Archive for October, 2010

October ’10 CapDrain newsletter is out.

Sunday, October 31st, 2010

The October 2010 CapitalDrain newsletter just went out by email. If you’re signed up to receive it, you should have it by now.
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The correct direction, but painfully slow.

Friday, October 29th, 2010

Today we got the first estimate of the growth of the economy during the third quarter of the year. Annualized, it’s 2%, which is pretty anemic.
On the other hand, it is growth, which is a lot better than the decline and bottom of the previous three years. In fact, the GDP is now back to just 1% lower than it was before the recession.
Why, then, does it feel so bad?

  • Employment growth lags GDP growth; employment is still near its bottom.
  • People are saving more, and paying down debt. That’s good, but it slows down growth while it’s happening.
  • In the past three years, the working-age population has risen.
  • Had there not been a recession, three years of normal growth would have raised GDP to about 10% above where it is now. That’s the GDP level we need to return to full employment.

On the positive side, the FDIC did not have to close any banks this week. That trend has been looking better for the past six months.

Rational Expectations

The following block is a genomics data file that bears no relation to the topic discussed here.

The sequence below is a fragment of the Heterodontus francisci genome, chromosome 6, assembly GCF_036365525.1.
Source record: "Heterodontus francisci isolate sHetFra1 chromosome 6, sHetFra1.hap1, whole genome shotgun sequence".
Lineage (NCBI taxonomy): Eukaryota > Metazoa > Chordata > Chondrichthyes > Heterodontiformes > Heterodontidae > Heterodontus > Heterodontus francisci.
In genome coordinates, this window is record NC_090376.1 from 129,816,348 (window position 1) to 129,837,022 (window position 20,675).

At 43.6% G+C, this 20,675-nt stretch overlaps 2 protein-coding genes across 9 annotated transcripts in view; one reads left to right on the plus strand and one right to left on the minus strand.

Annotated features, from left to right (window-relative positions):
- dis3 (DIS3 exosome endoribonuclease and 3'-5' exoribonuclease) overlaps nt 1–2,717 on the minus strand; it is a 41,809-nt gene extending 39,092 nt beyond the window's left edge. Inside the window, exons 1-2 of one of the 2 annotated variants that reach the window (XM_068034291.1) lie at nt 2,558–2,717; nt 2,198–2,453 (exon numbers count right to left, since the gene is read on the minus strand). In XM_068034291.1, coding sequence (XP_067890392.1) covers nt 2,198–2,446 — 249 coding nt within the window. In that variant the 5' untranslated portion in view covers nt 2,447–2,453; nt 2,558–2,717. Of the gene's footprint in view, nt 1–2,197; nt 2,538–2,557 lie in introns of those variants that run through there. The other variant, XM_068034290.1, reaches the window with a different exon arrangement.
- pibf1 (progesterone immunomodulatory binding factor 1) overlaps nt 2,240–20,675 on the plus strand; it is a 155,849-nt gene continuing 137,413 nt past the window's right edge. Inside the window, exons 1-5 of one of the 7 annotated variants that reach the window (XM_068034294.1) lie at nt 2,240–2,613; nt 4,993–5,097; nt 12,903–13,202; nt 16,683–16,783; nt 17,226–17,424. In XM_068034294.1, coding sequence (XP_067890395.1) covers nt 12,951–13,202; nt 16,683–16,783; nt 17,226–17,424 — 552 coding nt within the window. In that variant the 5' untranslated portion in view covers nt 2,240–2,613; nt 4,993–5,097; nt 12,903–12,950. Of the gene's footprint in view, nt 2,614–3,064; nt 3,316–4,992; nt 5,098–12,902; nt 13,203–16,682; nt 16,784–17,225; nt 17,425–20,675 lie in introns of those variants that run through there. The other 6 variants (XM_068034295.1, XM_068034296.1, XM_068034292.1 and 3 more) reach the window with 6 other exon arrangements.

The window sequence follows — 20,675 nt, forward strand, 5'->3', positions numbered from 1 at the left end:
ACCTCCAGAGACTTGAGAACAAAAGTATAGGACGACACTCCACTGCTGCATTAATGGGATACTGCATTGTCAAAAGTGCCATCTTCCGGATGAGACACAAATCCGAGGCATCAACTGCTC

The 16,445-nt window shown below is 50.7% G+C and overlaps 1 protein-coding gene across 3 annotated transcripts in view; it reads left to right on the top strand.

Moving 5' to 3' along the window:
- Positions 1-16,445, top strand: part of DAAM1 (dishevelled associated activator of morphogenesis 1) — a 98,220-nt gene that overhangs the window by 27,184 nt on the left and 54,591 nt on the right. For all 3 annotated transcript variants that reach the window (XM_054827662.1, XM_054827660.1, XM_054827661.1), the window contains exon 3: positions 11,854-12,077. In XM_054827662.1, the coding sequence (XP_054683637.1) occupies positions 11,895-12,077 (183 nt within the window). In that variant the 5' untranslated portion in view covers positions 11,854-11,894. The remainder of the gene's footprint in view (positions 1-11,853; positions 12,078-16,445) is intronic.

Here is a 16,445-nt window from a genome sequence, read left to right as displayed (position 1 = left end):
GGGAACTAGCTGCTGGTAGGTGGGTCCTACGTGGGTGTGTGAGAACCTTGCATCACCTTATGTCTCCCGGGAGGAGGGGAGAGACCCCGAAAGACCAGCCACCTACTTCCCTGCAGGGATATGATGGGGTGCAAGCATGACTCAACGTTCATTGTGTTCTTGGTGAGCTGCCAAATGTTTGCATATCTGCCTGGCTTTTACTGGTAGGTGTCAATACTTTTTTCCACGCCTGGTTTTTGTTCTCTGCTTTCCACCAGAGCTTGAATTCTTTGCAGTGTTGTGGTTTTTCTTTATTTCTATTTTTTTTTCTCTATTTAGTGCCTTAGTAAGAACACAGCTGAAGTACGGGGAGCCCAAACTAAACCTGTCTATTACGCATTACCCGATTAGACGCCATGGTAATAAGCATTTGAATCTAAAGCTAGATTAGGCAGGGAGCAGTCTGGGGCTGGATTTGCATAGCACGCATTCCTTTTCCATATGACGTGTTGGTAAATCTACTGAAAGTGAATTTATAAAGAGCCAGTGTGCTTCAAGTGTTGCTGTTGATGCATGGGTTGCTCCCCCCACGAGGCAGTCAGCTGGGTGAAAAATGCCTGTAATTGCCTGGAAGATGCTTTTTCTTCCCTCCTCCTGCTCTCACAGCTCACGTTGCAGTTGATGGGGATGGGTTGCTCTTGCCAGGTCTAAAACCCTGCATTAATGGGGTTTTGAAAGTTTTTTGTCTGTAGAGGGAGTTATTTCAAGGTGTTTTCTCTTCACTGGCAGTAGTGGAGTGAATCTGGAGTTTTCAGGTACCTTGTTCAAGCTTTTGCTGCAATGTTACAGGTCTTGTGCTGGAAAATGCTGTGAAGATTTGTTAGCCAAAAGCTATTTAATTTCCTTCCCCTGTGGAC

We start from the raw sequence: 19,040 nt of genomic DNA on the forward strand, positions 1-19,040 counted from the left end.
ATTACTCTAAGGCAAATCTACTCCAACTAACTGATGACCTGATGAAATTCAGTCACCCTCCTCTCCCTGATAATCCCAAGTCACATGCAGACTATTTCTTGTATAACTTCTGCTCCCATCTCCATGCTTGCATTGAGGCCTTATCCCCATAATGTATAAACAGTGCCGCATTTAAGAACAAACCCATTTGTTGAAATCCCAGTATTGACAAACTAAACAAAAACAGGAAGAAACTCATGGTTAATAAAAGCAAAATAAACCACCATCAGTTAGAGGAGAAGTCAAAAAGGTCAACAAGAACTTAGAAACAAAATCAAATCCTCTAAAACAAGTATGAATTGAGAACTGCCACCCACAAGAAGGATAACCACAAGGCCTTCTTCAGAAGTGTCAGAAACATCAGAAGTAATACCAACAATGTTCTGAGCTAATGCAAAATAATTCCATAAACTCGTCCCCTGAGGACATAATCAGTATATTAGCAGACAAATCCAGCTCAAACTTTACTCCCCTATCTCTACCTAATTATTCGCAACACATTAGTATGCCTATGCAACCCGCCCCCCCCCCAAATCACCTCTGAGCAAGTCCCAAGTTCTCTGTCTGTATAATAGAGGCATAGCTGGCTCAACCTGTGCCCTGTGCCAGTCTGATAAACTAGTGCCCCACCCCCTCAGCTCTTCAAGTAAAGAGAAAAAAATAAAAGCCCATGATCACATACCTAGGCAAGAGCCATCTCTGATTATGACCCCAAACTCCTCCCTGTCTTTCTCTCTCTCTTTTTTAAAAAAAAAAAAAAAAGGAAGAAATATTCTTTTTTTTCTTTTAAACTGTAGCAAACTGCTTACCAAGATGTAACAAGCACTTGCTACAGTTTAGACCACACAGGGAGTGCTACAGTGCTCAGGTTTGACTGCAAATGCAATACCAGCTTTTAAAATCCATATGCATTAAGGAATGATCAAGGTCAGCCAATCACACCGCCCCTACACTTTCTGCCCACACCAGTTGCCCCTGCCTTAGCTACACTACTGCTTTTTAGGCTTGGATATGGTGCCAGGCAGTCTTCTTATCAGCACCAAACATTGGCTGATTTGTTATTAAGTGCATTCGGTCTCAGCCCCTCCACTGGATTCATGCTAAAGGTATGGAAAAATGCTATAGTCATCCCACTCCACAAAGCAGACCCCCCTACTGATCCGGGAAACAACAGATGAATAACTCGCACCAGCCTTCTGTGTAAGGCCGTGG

Friday, October 29th, 2010

Contrary to some opponents’ exaggerations, Obama’s supporters did not think the was the messiah, and do not expect miracles.テつ Now he’s being accused of having failed to do miracles.テつ That’s just blather.

The stimulus was designed as a balance between boost and debt.テつ It was intended to be a parachute, not an airplane. テつ The stimulus did, in fact, arrest the precipitous fall of the economy, which is now growing again.

There’s a shortテつ informative discussion here in The Economist.

Workin’ on it.

Thursday, October 28th, 2010

The stimulus has largely had its impact, arresting the sharp drop in the economy and sparking improvements. Sadly, things are improving too slowly.
Still, today’s continued improvement in weekly new unemployment claims is another step in the right direction. The level of the four-week moving average is back down to where it was in Fall, 2008, before the bulk of the layoffs. It’s been bouncing around this level for eight months, though. A little more stimulus might go a long way, but that won’t happen until after the election, at best.